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Turkey takes center stage in Brexit debate

Turkey takes center stage in Brexit debate
Ex-MI6 chief compares visa-free deal to 'storing gas next to fire,' which Turkish Cypriot MP says is 'politics of fear'

By Michael Sercan Daventry

LONDON (AA) – A deal to grant Turkish citizens visa-free access to the EU’s Schengen zone is being used to call for Brexit, even though the agreement would not apply to the U.K.

With a little over five weeks remaining until British citizens vote on whether their country should continue to be a European Union member, Turkey appears to be part of the strategy for campaigners wanting the U.K. to leave.

The argument was used on Monday by a former spy.

Richard Dearlove, who was chief of Britain’s secret intelligence service MI6 between 1999 and 2004, compared the visa-free deal on Monday to “storing gasoline next to the fire”.

The following morning, the Daily Telegraph newspaper – under the front-page headline “Visa-free Turkey ‘terror threat’” – quoted a European Commission report as saying the deal would allow more criminals and terror suspects into Europe.

And pro-Brexit campaigners have for weeks been distributing a map of Europe featuring large arrows protruding from Turkey, extending across the continent towards the U.K.

The message behind the graphic, distributed on flyers and social media, is clear: there will be an exodus if Turkey is granted visa-free access.

For Meral Hussein-Ece, a Turkish Cypriot member of the House of Lords, the Brexit campaign is resorting to messages of fear.

“I think this discussion really is playing on people's fears, and if I may say so it's the Brexit people who are now turning to the politics of fear instead of sticking or even bringing forward the economic arguments, the other arguments.

“The debate has moved over now to ‘the Turks are coming’, and this is playing on people's fears,” Hussein-Ece told BBC radio Tuesday morning.

Earlier in May, the European Commission proposed visa-free Schengen zone travel for Turks as part of a deal which would see Turkey stem the refugee flow to Europe in exchange for speeding up the candidate country’s EU membership.

However, among five remaining benchmarks for Turkey to address in order to receive visa-free travel, the EU has called for changes to Ankara's legislation on terrorism, a demand criticized and rejected by Turkish President Recep Tayyip Erdogan.

Even if the deal was confirmed, the U.K. would be kept outside of it because it is not part of the EU’s Schengen zone.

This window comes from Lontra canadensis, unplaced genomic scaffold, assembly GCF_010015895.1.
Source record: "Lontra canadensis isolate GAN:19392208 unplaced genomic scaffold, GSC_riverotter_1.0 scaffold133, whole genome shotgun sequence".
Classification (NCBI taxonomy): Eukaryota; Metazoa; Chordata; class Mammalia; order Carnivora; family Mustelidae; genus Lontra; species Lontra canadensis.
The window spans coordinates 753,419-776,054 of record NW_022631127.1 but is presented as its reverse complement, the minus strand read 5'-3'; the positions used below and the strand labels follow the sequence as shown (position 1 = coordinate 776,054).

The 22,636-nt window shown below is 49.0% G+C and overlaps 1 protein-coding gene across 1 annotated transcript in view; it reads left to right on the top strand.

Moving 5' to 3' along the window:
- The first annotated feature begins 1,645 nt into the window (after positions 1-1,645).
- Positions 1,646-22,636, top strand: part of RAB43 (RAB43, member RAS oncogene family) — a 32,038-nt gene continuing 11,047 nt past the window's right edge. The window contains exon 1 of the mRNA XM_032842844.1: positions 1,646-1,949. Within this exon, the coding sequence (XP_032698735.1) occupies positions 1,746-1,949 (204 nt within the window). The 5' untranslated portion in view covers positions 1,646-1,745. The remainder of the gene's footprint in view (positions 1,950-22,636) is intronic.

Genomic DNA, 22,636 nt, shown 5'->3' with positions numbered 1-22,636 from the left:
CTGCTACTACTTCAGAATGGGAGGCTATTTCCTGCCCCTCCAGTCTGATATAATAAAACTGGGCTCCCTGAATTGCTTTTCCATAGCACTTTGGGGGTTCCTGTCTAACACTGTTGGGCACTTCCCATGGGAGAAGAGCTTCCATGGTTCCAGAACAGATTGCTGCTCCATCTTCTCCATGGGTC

Tuesday’s Daily Telegraph article, which appears on the daily’s front page and does not name the specific European Commission report it cites, is a further example of the role Turkey appears to be playing in the referendum campaign.

“It can be expected that, as soon as Turkish citizens will obtain visa-free entry to the EU, foreign nationals will start trying to obtain Turkish passports in order to pretend to be Turkish citizens and enter the EU visa free, or use the identities of Turkish citizens, or to obtain by fraud the Turkish citizenship,” the newspaper quote the report as saying.

“This possibility may attract not only irregular migrants, but also criminals or terrorists.”

Dearlove, the former spy chief, was speaking at a panel event organized by the BBC on Monday when he attacked the proposed deal.

“For the EU … to offer visa-free access to 75 million Turks to stem the flow of migrants across the Aegean seems perverse, like storing gasoline next to the fire we’re trying to extinguish, though for the moment the exodus has slowed,” he said.

Hussein-Ece said Dearlove was offering no solution at all to the Syrian crisis.

“In fact, he said the opposite,” she said, continuing: “But then he goes on to say … using appalling language, that somehow Turks - and there will be the prosperous Turks, the ones who want to do business, who want to travel, who want to go on travel, [and] not live there - somehow they are the problem. Now this is the politics of fear,” she said.

And she pointed to Dearlove’s role as head of Britain’s spy network in 2003, when the U.K. went to war in Iraq on the basis of intelligence that suggested the Saddam Hussein regime possessed weapons of mass destruction.

It subsequently emerged the intelligence was flawed and the weapons did not exist.

“Coming from someone who advised the government on weapons of mass destruction in Iraq some years ago I think we have to take it [Dearlove’s comment on Turkey] with a big pinch of salt,” Hussein-Ece said.

source: News Feed
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